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Environ Sci Technol. 2007 Feb 15;41(4):1257-64.

Role of organically complexed iron(II) species in the reductive transformation of RDX in anoxic environments.

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  • 1Department of Civil and Environmental Engineering, University of Illinois at Urbana-Champaign, 205 North Mathews, Urbana, Illinois 61801, USA.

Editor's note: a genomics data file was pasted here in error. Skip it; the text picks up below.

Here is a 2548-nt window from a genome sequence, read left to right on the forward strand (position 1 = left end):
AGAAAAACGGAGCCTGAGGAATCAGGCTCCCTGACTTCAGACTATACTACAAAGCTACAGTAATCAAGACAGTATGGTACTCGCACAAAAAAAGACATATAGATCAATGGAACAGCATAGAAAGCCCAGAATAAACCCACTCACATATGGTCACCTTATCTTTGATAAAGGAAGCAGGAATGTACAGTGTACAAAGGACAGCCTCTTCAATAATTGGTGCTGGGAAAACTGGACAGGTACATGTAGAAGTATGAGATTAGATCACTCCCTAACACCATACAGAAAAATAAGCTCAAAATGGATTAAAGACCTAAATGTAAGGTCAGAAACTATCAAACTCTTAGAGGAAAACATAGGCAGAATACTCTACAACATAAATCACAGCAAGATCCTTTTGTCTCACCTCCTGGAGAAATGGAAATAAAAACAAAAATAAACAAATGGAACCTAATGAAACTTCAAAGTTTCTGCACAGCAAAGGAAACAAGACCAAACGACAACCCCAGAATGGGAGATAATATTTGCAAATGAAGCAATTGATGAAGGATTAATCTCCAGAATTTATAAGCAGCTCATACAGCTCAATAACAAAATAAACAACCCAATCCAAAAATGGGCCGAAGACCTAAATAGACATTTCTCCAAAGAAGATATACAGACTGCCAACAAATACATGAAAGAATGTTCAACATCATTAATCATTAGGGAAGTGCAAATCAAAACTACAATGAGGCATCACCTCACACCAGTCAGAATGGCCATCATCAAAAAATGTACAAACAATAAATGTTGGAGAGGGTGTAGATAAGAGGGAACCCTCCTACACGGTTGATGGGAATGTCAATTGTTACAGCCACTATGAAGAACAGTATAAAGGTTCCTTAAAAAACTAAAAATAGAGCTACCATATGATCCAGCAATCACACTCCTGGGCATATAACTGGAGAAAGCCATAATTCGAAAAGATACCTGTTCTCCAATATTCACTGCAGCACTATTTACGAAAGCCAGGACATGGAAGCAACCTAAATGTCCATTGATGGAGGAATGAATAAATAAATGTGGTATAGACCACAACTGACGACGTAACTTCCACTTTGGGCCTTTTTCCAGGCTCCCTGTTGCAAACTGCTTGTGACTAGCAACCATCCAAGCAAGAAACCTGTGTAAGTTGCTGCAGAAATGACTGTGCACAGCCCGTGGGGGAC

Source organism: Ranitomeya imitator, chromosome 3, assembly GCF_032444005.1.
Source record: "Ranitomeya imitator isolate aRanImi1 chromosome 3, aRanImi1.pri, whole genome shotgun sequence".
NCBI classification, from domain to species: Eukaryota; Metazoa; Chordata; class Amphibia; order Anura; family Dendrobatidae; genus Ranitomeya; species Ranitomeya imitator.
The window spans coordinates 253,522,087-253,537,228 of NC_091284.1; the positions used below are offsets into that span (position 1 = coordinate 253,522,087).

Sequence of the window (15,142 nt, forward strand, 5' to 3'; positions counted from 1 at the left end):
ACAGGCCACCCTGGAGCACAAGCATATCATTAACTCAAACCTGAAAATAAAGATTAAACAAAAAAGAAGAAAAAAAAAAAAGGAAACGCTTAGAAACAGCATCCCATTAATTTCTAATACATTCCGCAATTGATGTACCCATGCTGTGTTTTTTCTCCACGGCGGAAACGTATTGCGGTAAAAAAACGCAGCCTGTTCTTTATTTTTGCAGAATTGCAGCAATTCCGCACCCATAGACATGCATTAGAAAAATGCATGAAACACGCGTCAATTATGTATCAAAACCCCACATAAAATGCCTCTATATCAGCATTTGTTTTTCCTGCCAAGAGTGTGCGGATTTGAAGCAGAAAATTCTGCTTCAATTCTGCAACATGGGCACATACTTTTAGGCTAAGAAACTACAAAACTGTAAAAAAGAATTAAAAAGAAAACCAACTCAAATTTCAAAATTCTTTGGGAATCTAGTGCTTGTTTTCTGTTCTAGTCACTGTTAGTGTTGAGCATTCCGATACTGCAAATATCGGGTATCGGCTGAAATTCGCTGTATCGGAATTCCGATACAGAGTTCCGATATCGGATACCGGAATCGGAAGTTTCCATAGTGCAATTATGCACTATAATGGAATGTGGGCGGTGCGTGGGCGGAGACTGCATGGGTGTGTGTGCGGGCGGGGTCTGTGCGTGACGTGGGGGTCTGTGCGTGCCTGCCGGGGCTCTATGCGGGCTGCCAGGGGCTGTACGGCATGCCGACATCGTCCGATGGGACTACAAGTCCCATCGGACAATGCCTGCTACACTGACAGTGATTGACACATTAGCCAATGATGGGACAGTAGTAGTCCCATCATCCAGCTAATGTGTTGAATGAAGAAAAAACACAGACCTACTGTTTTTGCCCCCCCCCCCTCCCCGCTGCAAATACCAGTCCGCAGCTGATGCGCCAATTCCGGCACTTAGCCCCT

Organically complexed iron species can play a significant role in many subsurface redox processes, including reactions that contribute to the transformation and degradation of soil and aquatic contaminants. Experimental results demonstrate that complexation of Fe(II) by catechol- and thiol-containing organic ligands leads to formation of highly reactive species that reduce RDX (hexahydro-1,3,5-trinitro-1,3,5-triazine) and related N-heterocyclic nitramine explosive compounds to formaldehyde and inorganic nitrogen byproducts. Under comparable conditions, relative reaction rates follow HMX << RDX << MNX < DNX < TNX. Observed rates of RDX reduction are heavily dependent on the identity of the Fe(II)-complexing ligands and the prevailing solution conditions (e.g., pH, Fe(II) and ligand concentrations). In general, reaction rates increase with increasing pH and organic ligand concentration when the concentration of Fe(II) is fixed. In solutions containing Fe(II) and tiron, a model catechol, observed pseudo-first-order rate constants (k(obs)) for RDX reduction are linearly correlated with the concentration of the 1:2 Fe(II)-tiron complex (FeL2(6-)), and kinetic trends are well described by -d[RDX]/dt= k(FeL2)6-[FeL2(6-)][RDX], where k(FeL2)6- = 7.31(+/-2.52) x 10(2) M(-1) s(-1). The reaction products and net stoichiometry (1 mol of RDX reduced for every 2 mol of Fe(II) oxidized) support a mechanism where RDX ring cleavage and decomposition is initiated by sequential 1-electron transfers from two Fe(II)-organic complexes.

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